Shocked, Vivien leaves him and calls her mother. “Just tell me everything will be alright,” she asks. But Liza launches into the disruptions and worry Vivien has caused by disappearing. Vivien hangs up.
The next day at the salon, Stevie tries to give Vivien a leaflet and convince her to join a campaign to change the law so that the NSM can be prosecuted for hate speech, but she demurs. I’m not political, she says. As she leaves, Sol and Ronnie hustle her into their car. They’re taking her to meet “Peter.” They drop her in a train yard and then drive off.
She glimpses Jack and follows him onto a train. He tells her he’s not to be trusted; he warned her. She begins hitting him in frustration, and he finally explains: he’s an informant for her uncle within the NSM, using the name Peter Fox. I never meant to hurt you, but I’m in so deep, he tells her. He also tells her that she’s the love of his life
Sol then arrives to end the rendezvous. He tells Vivien to forget about Jack and to take a train back to Manchester the next day; her father will be waiting at the station. As Roza knows, everything can seem fine until suddenly it isn’t, and then it’s too late.
That’s why Sol and Ronnie are fighting against the NSM. They know from Jack that the NSM is surveilling a Jewish school that night, and prepare to meet them with force. Jack himself is part of the NSM’s expedition, although an NSM leader seems suspicious of Jack’s absences. Turns out the surveillance mission is actually an attack: an NSM thug lights a Molotov cocktail as fighting breaks out. It’s eventually lobbed through a window, killing a promising young boy, as the Rabbi Leslie Lehrer tells Vivien the next day when Ronnie picks her up from her lodging.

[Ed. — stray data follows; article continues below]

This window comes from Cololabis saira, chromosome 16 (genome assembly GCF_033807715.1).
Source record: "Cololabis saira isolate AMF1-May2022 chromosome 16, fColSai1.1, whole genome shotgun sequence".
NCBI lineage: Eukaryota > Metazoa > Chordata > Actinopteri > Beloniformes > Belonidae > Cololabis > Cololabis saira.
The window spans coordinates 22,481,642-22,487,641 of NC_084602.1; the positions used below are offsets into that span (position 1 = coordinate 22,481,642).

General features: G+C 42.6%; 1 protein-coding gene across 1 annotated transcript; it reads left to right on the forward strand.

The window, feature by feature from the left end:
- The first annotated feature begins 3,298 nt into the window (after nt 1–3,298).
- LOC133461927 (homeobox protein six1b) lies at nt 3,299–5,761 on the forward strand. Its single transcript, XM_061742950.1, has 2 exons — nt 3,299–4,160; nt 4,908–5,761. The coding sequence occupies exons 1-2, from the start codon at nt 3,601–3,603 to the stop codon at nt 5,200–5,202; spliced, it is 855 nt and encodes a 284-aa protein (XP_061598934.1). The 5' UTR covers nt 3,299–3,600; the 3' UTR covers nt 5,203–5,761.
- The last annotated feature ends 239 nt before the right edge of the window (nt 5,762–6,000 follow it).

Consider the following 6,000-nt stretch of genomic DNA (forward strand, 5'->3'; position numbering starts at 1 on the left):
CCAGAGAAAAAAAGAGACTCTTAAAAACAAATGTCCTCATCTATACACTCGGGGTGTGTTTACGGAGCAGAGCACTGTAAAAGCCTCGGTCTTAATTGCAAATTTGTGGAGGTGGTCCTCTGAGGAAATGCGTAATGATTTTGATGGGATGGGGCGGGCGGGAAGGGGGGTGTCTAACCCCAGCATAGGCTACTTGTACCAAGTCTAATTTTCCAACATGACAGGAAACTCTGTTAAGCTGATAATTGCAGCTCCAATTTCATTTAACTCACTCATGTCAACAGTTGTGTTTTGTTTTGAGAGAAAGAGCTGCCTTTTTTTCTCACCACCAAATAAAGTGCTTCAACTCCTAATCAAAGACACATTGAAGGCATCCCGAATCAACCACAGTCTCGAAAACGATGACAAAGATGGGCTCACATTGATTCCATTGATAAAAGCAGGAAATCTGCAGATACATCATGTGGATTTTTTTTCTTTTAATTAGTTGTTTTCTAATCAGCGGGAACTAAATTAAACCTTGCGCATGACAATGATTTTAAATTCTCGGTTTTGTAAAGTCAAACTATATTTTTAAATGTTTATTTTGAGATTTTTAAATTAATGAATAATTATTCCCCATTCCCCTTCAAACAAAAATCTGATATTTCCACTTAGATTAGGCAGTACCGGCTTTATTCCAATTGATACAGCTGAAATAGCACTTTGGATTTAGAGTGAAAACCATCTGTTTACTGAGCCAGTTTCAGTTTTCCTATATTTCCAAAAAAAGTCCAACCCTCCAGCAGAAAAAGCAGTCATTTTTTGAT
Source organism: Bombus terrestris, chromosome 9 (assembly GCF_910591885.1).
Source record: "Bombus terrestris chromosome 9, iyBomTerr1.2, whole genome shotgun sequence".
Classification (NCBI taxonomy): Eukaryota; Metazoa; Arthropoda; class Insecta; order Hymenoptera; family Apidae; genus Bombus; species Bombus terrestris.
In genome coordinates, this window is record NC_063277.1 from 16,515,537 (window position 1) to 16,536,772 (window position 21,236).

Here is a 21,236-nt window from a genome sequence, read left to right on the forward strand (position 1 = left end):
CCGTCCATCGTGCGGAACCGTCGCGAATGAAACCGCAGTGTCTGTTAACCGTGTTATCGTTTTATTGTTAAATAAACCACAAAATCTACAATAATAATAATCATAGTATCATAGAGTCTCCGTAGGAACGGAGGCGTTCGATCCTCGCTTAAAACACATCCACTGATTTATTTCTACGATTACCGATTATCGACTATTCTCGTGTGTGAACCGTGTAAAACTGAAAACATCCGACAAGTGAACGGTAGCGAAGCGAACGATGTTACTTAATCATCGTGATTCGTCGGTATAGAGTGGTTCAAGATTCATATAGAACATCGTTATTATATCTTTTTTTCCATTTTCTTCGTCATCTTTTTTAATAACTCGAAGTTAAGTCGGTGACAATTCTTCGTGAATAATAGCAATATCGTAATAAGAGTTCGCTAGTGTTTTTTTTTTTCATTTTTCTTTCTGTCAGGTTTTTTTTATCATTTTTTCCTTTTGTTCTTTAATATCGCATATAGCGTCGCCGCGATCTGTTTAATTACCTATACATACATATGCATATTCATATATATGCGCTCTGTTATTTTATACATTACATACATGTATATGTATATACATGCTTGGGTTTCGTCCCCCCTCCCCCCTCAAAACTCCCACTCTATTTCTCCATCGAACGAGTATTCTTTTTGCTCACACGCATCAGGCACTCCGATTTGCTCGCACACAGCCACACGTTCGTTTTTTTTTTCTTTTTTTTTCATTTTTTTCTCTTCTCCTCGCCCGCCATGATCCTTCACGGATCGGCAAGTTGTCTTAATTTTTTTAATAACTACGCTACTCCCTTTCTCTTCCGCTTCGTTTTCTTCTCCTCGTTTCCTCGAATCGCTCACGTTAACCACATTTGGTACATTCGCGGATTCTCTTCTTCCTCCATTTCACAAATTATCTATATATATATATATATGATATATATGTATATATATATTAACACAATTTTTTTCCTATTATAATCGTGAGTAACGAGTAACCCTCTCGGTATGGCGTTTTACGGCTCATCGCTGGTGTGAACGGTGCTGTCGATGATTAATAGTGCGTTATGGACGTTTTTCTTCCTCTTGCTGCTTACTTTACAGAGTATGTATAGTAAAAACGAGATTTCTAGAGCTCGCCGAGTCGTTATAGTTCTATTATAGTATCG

The Rabbi and Sol need Vivien’s help in the wake of the previous night’s disaster. Jack was injured during the brawl and taken away in an ambulance. They need Vivien to visit the hospital and check in on him—it would be suspicious if any of them asked after Jack.
Jack’s not at the hospital, and Vivien can’t find any information about him there. She asks Sol, the Rabbi, Ronnie, and Sol’s wife Nancy what they’ll do next, in order to save Jack if he’s in danger. She offers to pose as the girlfriend of “Peter” and go to the NSM headquarters to ask after him and find out where he is.
She tries playing the role for everyone, but Nancy doesn’t believe it. She advises Vivien to flatter the men more, and is impressed once Vivien does.
Vivien takes some materials from Barbara’s salon to dye her hair blonde at home. She also gets a recommendation from a fellow hairdresser for the pill—Vivien was late to work because of meeting with the Rabbi and Sol, and everyone at the salon suspected it was because she is pregnant. Stevie warns Vivien that Barbara was upset about her tardiness and asks her where she was, but Vivien is vague in her answer.
Stevie follows and watches Vivien when Sol drops her off at the NSM headquarters. She says a prayer in Hebrew before going in, then gains access to Colin Jordan himself.
David decides to check in with Sol to see if Vivien is in London. He tells Liza that Vivien is safe in London with a friend and will return home soon. She’s not with my brother, is she? Liza heatedly asks. David lies and tells her no.